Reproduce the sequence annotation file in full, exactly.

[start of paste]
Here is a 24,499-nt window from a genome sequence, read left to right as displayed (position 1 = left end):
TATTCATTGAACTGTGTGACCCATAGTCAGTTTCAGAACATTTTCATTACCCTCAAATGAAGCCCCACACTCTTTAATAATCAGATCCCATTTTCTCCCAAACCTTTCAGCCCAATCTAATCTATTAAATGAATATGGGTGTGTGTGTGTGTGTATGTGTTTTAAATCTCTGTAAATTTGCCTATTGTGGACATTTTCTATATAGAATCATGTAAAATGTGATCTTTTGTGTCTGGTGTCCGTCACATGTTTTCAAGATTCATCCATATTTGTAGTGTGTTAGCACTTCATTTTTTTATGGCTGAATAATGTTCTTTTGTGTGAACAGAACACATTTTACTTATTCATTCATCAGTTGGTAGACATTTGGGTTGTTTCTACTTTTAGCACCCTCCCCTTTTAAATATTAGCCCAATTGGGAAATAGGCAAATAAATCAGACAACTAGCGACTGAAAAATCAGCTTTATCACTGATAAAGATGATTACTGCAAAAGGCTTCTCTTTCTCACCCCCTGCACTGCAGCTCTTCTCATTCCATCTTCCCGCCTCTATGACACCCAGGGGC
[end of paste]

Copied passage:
Here is a 24,499-nt window from a genome sequence, read left to right as displayed (position 1 = left end):
TATTCATTGAACTGTGTGACCCATAGTCAGTTTCAGAACATTTTCATTACCCTCAAATGAAGCCCCACACTCTTTAATAATCAGATCCCATTTTCTCCCAAACCTTTCAGCCCAATCTAATCTATTAAATGAATATGGGTGTGTGTGTGTGTGTATGTGTTTTAAATCTCTGTAAATTTGCCTATTGTGGACATTTTCTATATAGAATCATGTAAAATGTGATCTTTTGTGTCTGGTGTCCGTCACATGTTTTCAAGATTCATCCATATTTGTAGTGTGTTAGCACTTCATTTTTTTATGGCTGAATAATGTTCTTTTGTGTGAACAGAACACATTTTACTTATTCATTCATCAGTTGGTAGACATTTGGGTTGTTTCTACTTTTAGCACCCTCCCCTTTTAAATATTAGCCCAATTGGGAAATAGGCAAATAAATCAGACAACTAGCGACTGAAAAATCAGCTTTATCACTGATAAAGATGATTACTGCAAAAGGCTTCTCTTTCTCACCCCCTGCACTGCAGCTCTTCTCATTCCATCTTCCCGCCTCTATGACACCCAGGGGC